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I am to calculate all $x$ if $f(x) = g(x)$ and if

$$f(x)= |2x+2| + |3-2x|$$ $$g(x)= x + 14$$

How do I mix regular numbers with absolute values in such a sense? I thought I could calculate it like this:

$$|2x+2| + |3-2x| = 3x+2 + 3+2x = 3x+5$$

But then I realised that the end value of either of the absolute values is determined by $x$. It feels like a catch 22: how do I calculate this equation without knowing the value of $x$ until I've calculated it?

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HINT: You can assume three cases:

  • $x \geq \dfrac 32$
  • $-1<x< \dfrac 32$
  • $x \leq -1$
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  • $\begingroup$ For $x\ge3/2$, the argument of the second absolute value, $3-2x$, definitely is not positive. $\endgroup$ – celtschk Aug 26 '12 at 8:31
  • $\begingroup$ @celtschk: I said the term comes out of the absolute like it is. $\endgroup$ – Gigili Aug 26 '12 at 8:35
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    $\begingroup$ Well, your edit doesn't mean the previous text is inaccessible. And your equations (now edited out together with the text) clearly show that you meant the argument being positive. $\endgroup$ – celtschk Aug 26 '12 at 8:42
  • $\begingroup$ @celtschk: That's why I edited it. I simply made a mistake there. $\endgroup$ – Gigili Aug 26 '12 at 9:25
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    $\begingroup$ @celtschk - I think Gigili's statement about absolute values being positive was perfectly clear, before his/her edit, even though it wasn't precise English for what he/she meant. Is it really compulsory for you to give him/her such a hard time about it? $\endgroup$ – user22805 Aug 26 '12 at 11:38
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Think the definition of $\lvert x\rvert$: $$\lvert x\rvert = \cases{x & if $x\ge 0$\\-x & if $x<0$}$$ Now, in your case, you've got two absolute values with expressions in there. Of course those expressions are inserted into the definition, and give you a distinction of cases each. For each of the resulting cases, the absolute value is then replaced by the corresponding expression, and the equation can be solved normally, but of course only solutions which fulfil the conditions are valid for each case.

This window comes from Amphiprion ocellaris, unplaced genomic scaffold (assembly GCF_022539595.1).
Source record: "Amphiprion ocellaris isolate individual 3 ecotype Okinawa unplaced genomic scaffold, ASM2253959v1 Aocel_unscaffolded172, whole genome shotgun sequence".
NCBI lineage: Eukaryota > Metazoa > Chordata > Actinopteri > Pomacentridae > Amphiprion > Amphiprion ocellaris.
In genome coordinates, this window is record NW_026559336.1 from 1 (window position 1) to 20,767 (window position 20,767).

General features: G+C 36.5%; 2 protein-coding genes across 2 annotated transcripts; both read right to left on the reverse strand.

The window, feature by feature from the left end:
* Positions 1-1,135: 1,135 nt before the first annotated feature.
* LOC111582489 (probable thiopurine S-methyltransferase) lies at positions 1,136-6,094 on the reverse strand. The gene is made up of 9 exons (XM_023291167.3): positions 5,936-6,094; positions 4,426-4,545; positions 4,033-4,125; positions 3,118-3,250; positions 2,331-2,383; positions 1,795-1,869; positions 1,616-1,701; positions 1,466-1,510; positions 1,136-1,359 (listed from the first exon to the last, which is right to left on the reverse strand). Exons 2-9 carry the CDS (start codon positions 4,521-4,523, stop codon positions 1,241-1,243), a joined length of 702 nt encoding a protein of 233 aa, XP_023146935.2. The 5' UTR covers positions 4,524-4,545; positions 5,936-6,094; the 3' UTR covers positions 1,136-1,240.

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First, partition of range of $x$ into 3 parts:

  1. $x\geq\frac{3}{2}$, in this case, $f(x)=(2x+2)+(2x-3)=4x-1$. Then solve the eqation $4x-1=x+14$ and find that $x=5$.

  2. $-1\leq x\leq\frac{3}{2}$, then $f(x)=(2x+2)+(3-2x)=5$. Then you can find that the solution of $5=x+14$ is $x=9$, which out of the range $-1\leq x\leq\frac{3}{2}$. Therefore, this is not a solution.

  3. $x\leq-1$, then $f(x)=(-2x-2)+(3-2x)=1-4x$. The solution of $1-4x=x+14$ is $x=-\frac{13}{5}$, which is in the range.

Therefore, the solution of $f(x)=g(x)$ is $x=5$ and $-\frac{13}{5}$.

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1. Find the roots of all |A| expressions(total of m):

x=-1, x=3/2  

2.Partition the $\mathcal{R}$ (if you want to solve in Real numbers set) into m+1 sub domains

I    x <- 1  
II   -1 =< x <= 3/2  
III  x>3/2 

3.Find the sign of |A| in each sub domain and solve for x
$I:$
$-(2x+2) + (3-2x) = x+14$
$-2x -2 + 3 -2x = x+14$
$-4x+1 = x+14$
$5x=-13$
$x=-13/5 \in I\checkmark$
$II:$
$(2x+2) + (3-2x) = x+14$
$+2x +2 + 3 -2x = x+14$
$5 = x+14$
$x=-9$
$x=-9 \notin II$
$III:$
$(2x+2)+ [-(3-2x)] = x+14$
$2x+2-3 +2x = x+14$
$4x-1 = x+14$
$3x=15$
$x=5 \in III\checkmark$

NOTE: in each sub domain check if the answer is in its corresponding sub domain

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  • $\begingroup$ I'm wondering about the down vote..... $\endgroup$ – Zeta.Investigator Aug 26 '12 at 17:14

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